Meh. I'm willing to bet folded-money no one will be "required" to listen to the music to understand it. "Inspired by" the music and lyrics is likely the way it will go. What is it about a film that's inspired by music that is such a turn-off? I don't get it.

Boooo haters, say I! So many people here seem to still believe that the Sex Pistols actually "hated" Pink Floyd. I guess reflexive prog-rock-hate is still cool for some kids.

I think a Lamb Lies Down movie could be done. I read that Peter Gabriel was in talks about it at one point. And sure, there's been plenty of movies based on albums (The Wall is another) but not many from recent decades.
posted by SoberHighland at 2:51 PM on February 16


There was supposed to be an HBO television series based on the Year Zero album and Alternative Reality Game from Nine Inch Nails, but that seems to have been stalled for quite some time.

Barry Manilow made an entire movie out of his song Copacabana.
posted by hippybear at 2:56 PM on February 16 [1 favorite]


a 47 year old piece of music that never enjoyed much widespread popularity

hmmm...

Chart (1973-1974), Peak position
Austrian Albums, 5
Canada Top Albums, 10
German Albums,18
Norwegian Albums, 5
UK Albums, 2
US Billboard, 11
posted by j_curiouser at 3:16 PM on February 16 [1 favorite]


Huh, I had no idea they were ever that popular! Still, it's not a widely known or often heard song or album. Certainly not a big hit on karaoke night.
posted by SoberHighland at 3:30 PM on February 16


ELP was huge back in the day. Things were different back then and FM stations would play much different music than AM hit radio. I think probably half of everyone I knew in the 80s had a copy of Brain Salad Surgery that they'd either inherited from an older sibling or had acquired on their own.
posted by hippybear at 3:34 PM on February 16 [3 favorites]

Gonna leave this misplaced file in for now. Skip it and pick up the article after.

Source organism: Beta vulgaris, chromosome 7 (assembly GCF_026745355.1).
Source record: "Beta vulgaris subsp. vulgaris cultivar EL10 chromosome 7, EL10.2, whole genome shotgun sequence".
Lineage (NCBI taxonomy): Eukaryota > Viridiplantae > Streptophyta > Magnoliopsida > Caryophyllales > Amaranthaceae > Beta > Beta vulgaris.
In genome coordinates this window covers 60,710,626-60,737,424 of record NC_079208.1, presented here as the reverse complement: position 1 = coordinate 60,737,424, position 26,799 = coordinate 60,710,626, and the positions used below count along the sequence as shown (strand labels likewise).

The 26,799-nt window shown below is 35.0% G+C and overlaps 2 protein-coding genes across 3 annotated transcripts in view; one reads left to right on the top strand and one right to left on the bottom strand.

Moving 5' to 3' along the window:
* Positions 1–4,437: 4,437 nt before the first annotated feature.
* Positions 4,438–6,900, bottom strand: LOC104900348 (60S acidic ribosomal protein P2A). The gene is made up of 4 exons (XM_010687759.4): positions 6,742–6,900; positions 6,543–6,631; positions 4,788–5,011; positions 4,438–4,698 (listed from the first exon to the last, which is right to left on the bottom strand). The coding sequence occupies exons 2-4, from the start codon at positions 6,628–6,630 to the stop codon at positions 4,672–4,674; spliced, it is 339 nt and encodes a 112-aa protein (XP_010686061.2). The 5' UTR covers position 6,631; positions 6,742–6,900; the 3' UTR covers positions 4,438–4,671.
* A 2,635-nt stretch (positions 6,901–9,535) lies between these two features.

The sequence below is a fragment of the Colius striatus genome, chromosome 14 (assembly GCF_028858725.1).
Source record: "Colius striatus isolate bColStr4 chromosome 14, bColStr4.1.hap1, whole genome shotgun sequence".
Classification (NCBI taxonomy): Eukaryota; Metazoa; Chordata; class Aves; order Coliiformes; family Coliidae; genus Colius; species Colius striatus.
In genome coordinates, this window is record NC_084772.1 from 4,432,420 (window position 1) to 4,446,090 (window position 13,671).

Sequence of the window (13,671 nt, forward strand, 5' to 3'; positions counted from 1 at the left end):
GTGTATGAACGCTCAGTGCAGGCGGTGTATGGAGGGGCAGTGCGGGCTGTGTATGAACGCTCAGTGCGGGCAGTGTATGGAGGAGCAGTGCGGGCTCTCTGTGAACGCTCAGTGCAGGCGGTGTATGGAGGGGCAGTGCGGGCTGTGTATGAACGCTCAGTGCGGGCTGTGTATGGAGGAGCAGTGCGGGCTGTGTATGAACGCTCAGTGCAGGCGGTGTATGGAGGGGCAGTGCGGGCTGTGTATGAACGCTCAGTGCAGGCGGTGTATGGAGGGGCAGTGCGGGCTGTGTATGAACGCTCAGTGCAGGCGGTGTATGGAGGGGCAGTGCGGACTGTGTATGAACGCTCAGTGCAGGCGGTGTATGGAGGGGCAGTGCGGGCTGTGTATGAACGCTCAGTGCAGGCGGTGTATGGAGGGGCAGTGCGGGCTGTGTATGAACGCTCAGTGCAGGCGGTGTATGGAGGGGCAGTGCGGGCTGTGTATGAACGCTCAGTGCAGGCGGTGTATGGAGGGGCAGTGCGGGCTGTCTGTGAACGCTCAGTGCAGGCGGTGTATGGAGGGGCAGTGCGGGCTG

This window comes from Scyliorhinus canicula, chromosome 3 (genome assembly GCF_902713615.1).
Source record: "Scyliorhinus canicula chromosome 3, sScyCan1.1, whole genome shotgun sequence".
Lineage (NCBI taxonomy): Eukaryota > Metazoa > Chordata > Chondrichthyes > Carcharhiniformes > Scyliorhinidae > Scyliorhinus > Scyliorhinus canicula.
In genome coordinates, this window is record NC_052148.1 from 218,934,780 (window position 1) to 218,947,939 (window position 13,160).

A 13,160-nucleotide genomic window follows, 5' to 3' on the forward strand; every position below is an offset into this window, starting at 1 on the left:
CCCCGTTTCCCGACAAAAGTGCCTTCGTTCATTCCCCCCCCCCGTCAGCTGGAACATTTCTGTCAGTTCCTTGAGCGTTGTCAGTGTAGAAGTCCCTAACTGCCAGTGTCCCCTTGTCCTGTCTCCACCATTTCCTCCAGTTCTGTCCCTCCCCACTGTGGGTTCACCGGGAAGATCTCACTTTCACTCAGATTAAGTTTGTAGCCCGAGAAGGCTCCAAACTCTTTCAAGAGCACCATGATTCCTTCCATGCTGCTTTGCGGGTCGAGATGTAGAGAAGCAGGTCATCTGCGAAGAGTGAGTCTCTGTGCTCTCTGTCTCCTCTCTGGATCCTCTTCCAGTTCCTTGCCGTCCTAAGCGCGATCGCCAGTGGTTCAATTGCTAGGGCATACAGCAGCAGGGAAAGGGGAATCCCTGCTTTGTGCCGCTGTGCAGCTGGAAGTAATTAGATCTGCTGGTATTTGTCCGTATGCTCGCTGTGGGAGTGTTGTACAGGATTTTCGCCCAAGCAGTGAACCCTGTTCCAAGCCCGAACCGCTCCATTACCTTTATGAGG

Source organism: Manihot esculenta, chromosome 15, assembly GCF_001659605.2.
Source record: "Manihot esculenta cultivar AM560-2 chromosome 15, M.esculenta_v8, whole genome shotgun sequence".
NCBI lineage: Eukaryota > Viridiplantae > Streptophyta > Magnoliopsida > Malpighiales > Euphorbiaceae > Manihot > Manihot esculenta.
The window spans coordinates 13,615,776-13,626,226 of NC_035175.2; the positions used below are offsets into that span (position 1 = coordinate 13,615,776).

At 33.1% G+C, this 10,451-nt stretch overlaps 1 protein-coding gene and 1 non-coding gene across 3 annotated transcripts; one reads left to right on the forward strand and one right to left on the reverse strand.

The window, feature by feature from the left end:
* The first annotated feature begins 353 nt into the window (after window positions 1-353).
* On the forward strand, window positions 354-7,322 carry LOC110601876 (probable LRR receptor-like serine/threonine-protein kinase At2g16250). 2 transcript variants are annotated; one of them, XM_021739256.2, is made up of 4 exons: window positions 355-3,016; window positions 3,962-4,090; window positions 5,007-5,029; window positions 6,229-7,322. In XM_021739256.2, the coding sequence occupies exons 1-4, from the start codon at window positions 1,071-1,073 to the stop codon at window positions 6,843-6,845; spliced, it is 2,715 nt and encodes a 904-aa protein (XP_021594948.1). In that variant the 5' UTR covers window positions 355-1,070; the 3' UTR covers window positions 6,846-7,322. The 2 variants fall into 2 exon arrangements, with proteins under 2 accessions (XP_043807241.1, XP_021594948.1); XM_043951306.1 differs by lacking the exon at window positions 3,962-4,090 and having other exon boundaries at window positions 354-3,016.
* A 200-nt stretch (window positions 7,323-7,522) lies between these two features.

I can't believe it's taken me all this time to get the pun in the name.
posted by inpHilltr8r at 4:27 PM on February 16 [1 favorite]


ELP went on tour in the early/mid 90s and I caught them in Atlanta at Chastain Park. It was a great show, and I'm glad I got a chance to see them live.

Now if you'll excuse me, I need to apply a glaze of Vaseline.
posted by jquinby at 5:04 PM on February 16


Please with all due haste inform us of the numerous other major motion pictures based on 1970s prog rock concept albums.

[...]

It really IS a fresh idea. I was challenging a comment about how this was just about mediocre white dudes.


sarcasm really is failing in this thread. Or to be more accurate -- the assumption of sarcasm.
posted by philip-random at 5:28 PM on February 16


Still, it's not a widely known or often heard song or album

part 2 of impression 1 is STILL being played by some of my local radio stations - it's pretty much a classic rock staple in light rotation

when that album came out, karn evil impression 1 part 1 - impression 3, still you turn me on all got good airplay - they were a radio staple back then

they have been neglected of late - and i think it's possible that may continue
posted by pyramid termite at 5:36 PM on February 16


If we’re going to do a three-name 70s band film universe,* i’ll probably come out for the story of a man forces to relive the memories of that time he was dancing in September. Over and over and over and over and over and . . .


*Are we counting “Xanadu?” Please say yes.
posted by thivaia at 8:19 PM on February 16 [4 favorites]


The ENJ side and the ELO side
posted by hippybear at 8:33 PM on February 16 [1 favorite]


The song I wanted to see made into a movie was Billy Joel's Miami 2017 (Seen the Lights Go Out on Broadway). Bit late, now.
posted by bryon at 9:18 PM on February 16 [1 favorite]


There's no way anyone could ever make a movie out of a 1973 prog album from a british band!